There are two ways of looking at this statement, one being that Bing intends to drown Rosemary’s other suitors, adding this song to the list of other murder-y standards, though slightly more understated in its approach. However, as I mentioned earlier, the delivery is key here, compared with the more obvious lyrics in “Baby It’s Cold Outside,” which are creepy no matter who is singing them (though the ridiculous Tom Jones/Cerys Matthews version is among the creepiest and most hilarious; he is the devil who has pointy white fingernails and she is literally in a cage at the beginning of the performance — he’s in the cage by the end). Bing Crosby says “Tell them to bring me an anvil” almost as an aside rather than directly to Rosemary Clooney, as if speaking to a third party. In this context, while the wolf in “Baby It’s Cold Outside” might be drugging the mouse, the aggressor in this arrangement of “On a Slow Boat to China,” if not a murderer, knocks out the object of his affection with an anvil, rendering her unconscious so he can get her on the boat in the first place, unlike the mouse in “Baby It’s Cold Outside” who, even if drugged or blackout drunk, is already at the wolf’s house by will.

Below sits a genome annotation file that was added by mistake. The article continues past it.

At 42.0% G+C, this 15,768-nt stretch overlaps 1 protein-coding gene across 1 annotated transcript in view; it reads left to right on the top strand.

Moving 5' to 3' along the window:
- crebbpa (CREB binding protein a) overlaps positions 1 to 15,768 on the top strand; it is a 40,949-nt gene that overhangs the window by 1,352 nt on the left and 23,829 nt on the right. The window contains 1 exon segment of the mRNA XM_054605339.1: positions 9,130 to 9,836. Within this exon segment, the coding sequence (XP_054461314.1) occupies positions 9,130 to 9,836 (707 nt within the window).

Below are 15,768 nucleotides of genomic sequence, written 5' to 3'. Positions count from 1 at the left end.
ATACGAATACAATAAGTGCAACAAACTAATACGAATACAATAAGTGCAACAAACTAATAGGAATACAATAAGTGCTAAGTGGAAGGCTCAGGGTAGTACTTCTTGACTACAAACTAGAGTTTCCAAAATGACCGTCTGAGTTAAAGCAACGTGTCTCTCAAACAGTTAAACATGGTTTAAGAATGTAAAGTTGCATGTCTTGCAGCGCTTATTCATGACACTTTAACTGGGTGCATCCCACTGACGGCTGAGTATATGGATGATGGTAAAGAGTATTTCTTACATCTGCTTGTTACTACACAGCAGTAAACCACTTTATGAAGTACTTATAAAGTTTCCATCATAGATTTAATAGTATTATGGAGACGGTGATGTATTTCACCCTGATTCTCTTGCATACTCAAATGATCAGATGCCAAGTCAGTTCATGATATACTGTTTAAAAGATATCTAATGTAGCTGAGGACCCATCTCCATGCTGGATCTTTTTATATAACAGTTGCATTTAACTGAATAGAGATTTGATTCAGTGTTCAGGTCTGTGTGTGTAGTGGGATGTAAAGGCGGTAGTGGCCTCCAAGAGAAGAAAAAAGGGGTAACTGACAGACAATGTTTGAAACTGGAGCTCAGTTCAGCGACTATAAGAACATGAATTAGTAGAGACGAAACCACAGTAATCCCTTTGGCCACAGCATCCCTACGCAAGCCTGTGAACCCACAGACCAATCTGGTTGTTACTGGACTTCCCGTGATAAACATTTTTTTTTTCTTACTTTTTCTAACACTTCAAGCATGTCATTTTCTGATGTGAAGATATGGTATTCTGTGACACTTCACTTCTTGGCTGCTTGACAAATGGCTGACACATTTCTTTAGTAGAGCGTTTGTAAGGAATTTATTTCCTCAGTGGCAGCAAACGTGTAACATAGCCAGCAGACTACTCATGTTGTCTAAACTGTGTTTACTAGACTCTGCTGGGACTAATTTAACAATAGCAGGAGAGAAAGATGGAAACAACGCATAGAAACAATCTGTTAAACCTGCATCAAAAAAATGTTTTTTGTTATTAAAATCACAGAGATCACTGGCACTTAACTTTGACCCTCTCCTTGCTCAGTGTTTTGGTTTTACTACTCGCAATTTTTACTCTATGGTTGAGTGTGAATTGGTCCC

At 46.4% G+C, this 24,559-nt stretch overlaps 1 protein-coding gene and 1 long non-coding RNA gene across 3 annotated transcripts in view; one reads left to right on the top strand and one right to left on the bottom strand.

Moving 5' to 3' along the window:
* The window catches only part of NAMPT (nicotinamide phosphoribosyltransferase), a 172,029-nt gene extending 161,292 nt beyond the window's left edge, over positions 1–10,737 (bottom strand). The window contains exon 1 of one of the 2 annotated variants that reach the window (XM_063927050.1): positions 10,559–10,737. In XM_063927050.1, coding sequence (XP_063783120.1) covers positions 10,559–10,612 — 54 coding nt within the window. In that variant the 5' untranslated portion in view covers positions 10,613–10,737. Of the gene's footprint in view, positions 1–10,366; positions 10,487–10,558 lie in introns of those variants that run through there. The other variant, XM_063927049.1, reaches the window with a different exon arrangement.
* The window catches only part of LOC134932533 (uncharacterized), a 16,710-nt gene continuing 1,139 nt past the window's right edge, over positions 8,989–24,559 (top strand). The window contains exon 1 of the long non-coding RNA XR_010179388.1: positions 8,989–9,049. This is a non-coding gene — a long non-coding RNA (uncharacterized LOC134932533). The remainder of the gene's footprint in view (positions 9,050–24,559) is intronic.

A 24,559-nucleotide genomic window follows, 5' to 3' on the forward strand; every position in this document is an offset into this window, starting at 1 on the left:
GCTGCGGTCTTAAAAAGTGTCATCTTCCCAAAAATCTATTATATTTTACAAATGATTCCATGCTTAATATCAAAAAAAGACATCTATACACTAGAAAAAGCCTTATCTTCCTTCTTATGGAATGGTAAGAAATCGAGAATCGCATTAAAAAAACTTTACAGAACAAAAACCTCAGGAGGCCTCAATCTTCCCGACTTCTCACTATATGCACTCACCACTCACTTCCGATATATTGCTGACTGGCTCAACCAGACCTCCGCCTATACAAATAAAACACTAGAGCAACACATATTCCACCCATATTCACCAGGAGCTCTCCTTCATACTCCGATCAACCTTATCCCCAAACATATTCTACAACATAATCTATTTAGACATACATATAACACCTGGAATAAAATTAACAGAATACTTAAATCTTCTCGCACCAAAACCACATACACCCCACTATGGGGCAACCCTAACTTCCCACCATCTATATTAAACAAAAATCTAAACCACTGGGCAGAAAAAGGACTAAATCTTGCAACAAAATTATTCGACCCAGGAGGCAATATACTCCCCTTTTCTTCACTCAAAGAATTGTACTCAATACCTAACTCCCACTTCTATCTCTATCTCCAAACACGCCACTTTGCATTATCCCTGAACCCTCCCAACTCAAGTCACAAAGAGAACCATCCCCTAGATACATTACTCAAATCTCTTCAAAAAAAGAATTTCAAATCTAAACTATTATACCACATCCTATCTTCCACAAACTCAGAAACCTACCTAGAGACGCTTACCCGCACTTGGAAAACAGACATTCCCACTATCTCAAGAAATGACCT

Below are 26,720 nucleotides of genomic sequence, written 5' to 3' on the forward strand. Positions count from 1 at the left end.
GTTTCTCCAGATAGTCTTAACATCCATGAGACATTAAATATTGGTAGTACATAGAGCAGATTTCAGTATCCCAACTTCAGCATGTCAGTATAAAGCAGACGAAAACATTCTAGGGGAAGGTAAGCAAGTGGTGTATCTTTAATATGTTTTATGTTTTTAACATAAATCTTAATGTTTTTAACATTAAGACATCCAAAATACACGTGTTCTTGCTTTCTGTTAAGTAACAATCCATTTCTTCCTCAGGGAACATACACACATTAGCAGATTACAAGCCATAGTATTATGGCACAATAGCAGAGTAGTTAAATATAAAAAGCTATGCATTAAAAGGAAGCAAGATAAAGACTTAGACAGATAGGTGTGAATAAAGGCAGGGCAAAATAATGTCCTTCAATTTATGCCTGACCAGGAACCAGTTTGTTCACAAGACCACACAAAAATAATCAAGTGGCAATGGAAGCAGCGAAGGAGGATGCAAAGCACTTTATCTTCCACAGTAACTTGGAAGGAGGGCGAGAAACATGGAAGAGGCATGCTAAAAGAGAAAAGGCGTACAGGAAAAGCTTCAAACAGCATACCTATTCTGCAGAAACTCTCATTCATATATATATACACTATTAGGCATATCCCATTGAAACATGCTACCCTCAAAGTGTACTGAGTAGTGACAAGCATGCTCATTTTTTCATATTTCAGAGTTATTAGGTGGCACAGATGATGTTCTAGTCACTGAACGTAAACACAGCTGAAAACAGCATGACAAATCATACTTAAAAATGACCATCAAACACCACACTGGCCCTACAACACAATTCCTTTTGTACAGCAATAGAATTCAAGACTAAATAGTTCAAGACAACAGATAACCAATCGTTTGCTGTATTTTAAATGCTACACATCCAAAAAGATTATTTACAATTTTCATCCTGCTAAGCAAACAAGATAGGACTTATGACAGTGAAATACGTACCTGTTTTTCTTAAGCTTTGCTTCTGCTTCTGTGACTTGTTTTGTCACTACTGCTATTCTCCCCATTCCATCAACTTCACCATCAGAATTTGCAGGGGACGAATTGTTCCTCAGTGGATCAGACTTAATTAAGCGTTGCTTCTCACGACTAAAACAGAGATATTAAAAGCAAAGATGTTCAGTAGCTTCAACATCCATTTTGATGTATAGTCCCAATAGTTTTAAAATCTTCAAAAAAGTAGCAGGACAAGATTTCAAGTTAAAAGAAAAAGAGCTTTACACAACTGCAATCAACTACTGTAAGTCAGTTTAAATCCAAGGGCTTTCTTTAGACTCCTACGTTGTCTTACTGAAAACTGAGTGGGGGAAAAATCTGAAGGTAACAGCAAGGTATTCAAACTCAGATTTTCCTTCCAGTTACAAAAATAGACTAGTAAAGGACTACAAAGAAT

And with each listen of “Baby It’s Cold Outside” this time of year, I shake my head and wonder exactly what happened in these fictional rape-y universes penned before my parents were born. I wasn’t there. I’ll never know for sure and neither will anyone else, except for Frank Loesser, who died over 45 years ago.